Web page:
Home ยป SA vs PAK: Sean Pollack criticizes Fakhtar Zaman’s run out in the second ODI for the deception of Quinton de Kock

SA vs PAK: Sean Pollack criticizes Fakhtar Zaman’s run out in the second ODI for the deception of Quinton de Kock

Former South African captain Sean Pollock said on Wednesday that he believed that South African wicketkeeper Quinton de Kock was guilty of deception to run out Pakistan batsman Fakhar Zaman during the second ODI on Sunday. But Pollak said he believed De Kock was not aware of a law that makes a singular attempt to “distract, deceive or hinder” a batsman.

Speaking in his role as a commentator for Supersport Television in the making of the third and final match at Centurion, Pollak said he believed the incident should have been sent to a third umpire for a decision.

It was on the first ball of the last over that Pakistan needed 31 runs to win. Fakhar hit the ball at long-off and was run out slowing down before completing the second run, as well as signaling to De Kock that a bowler from Aiden Markram should be on the bowler’s target. Fakhar was out for 193 runs.

If the had decided that there was deliberate deception, they could have given Pakistan five penalty runs, which would have kept the touring team on strike with Fakhar with a chance of victory.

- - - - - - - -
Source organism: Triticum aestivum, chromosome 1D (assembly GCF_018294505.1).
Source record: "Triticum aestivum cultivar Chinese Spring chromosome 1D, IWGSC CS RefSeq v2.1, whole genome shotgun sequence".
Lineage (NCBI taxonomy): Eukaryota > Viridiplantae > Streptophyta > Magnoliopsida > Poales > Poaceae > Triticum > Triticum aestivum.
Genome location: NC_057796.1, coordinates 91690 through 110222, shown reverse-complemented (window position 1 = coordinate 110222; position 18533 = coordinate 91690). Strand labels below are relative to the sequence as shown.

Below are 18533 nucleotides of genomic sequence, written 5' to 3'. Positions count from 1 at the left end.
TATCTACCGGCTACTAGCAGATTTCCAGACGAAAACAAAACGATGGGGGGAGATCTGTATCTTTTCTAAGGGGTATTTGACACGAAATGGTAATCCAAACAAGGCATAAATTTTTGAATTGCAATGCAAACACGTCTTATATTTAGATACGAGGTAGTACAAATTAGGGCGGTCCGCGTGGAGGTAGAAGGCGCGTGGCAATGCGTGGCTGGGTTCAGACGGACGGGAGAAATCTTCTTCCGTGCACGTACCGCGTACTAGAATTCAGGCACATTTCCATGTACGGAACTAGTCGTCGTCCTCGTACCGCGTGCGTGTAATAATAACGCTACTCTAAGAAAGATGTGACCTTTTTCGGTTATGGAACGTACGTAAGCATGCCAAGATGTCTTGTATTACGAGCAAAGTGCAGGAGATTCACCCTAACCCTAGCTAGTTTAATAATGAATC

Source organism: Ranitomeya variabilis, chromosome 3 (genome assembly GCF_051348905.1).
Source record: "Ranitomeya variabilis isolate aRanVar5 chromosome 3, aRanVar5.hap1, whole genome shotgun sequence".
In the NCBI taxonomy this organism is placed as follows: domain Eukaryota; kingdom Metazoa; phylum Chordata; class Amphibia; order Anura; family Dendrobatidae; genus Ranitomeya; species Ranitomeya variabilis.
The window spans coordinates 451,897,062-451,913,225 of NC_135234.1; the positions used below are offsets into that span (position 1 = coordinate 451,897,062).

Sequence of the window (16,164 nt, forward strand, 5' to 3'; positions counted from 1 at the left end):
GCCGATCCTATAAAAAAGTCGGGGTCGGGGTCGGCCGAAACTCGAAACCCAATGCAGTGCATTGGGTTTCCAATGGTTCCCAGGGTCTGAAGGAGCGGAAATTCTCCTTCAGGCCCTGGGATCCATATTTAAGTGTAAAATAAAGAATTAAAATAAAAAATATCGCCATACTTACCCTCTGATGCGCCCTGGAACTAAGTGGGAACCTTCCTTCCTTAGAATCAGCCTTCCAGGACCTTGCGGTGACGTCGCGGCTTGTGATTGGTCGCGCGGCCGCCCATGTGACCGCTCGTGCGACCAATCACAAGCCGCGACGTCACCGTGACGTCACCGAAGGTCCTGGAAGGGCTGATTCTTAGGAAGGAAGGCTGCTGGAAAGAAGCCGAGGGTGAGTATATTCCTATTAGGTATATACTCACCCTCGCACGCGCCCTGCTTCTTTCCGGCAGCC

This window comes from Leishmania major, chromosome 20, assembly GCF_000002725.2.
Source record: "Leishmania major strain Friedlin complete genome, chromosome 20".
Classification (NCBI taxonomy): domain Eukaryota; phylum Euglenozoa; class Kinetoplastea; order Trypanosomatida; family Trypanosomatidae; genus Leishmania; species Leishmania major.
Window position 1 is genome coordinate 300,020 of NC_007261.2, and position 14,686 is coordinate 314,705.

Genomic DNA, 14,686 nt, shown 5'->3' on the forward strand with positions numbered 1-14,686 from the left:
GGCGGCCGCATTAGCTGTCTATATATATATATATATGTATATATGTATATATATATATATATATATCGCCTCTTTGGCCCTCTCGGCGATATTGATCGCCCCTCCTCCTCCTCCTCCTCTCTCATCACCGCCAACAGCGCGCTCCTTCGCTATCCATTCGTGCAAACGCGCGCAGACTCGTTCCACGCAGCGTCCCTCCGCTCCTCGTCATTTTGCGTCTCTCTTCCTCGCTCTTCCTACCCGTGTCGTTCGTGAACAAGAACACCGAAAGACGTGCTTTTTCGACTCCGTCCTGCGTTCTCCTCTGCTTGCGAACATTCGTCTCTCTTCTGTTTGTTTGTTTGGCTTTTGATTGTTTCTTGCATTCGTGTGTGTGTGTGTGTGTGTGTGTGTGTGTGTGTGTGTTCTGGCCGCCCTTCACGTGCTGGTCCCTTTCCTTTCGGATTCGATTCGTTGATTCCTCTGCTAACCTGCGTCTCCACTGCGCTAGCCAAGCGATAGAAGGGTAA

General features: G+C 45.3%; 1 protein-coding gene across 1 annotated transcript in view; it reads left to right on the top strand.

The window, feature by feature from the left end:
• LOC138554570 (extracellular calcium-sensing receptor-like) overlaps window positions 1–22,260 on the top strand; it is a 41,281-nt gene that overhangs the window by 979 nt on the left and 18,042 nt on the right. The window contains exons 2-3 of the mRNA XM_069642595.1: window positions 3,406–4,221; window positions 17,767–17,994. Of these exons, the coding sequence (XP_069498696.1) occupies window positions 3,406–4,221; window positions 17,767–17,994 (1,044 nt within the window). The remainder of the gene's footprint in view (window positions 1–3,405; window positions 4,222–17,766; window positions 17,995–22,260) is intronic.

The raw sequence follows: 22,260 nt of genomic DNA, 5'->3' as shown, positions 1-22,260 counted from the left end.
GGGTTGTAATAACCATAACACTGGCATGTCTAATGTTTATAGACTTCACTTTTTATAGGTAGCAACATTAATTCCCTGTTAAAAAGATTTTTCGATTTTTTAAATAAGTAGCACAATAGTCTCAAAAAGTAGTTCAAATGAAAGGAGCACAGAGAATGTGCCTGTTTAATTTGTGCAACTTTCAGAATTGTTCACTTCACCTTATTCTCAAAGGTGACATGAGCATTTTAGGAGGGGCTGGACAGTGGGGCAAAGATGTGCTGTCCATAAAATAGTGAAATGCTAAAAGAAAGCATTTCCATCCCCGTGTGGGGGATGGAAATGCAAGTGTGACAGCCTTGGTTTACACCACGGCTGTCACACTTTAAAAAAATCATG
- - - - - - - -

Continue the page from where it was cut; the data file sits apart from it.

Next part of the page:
Polak said, “When you look at the incident and analyze it, there is a hand up. You can see the batsman and the fact that he laughs later.”

Pollak said, “I’m not saying that if he does that he knows that it was wrong. I don’t think a lot of players know about this rule.” Due to the practice of the fielders, he stopped the ball to prevent the batsmen from taking a second run.

“Given that, it didn’t feel right and I think it was definitely done for the of trying and cheating,” Pollak said.

“If you slow it down, it sounds like he was trying something (but) I don’t think he was trying to cheat.”

Former Pakistan batsman Ramiz Raja said he believed it was a border case.

“There was no conclusive evidence that he was involved in serious mischief,” he said.

Raja joked that he believed that fraud was “part of a wicketkeeper’s DNA”. He an incident in a one-day international against India in 1986 when Indian wicketkeeper Sadanand Vishwanath “tried to believe that he the ball and I was run out”.

Raja said that the ultimate responsibility lies with the batsman. He said, “Fakhar was on Fakhar to build his land.”


“You feel like a fool,” he said of the Pune incident.

“Not only were the Indian fielders laughing at me, so was Javed Miandad at the end of the non-striker.”

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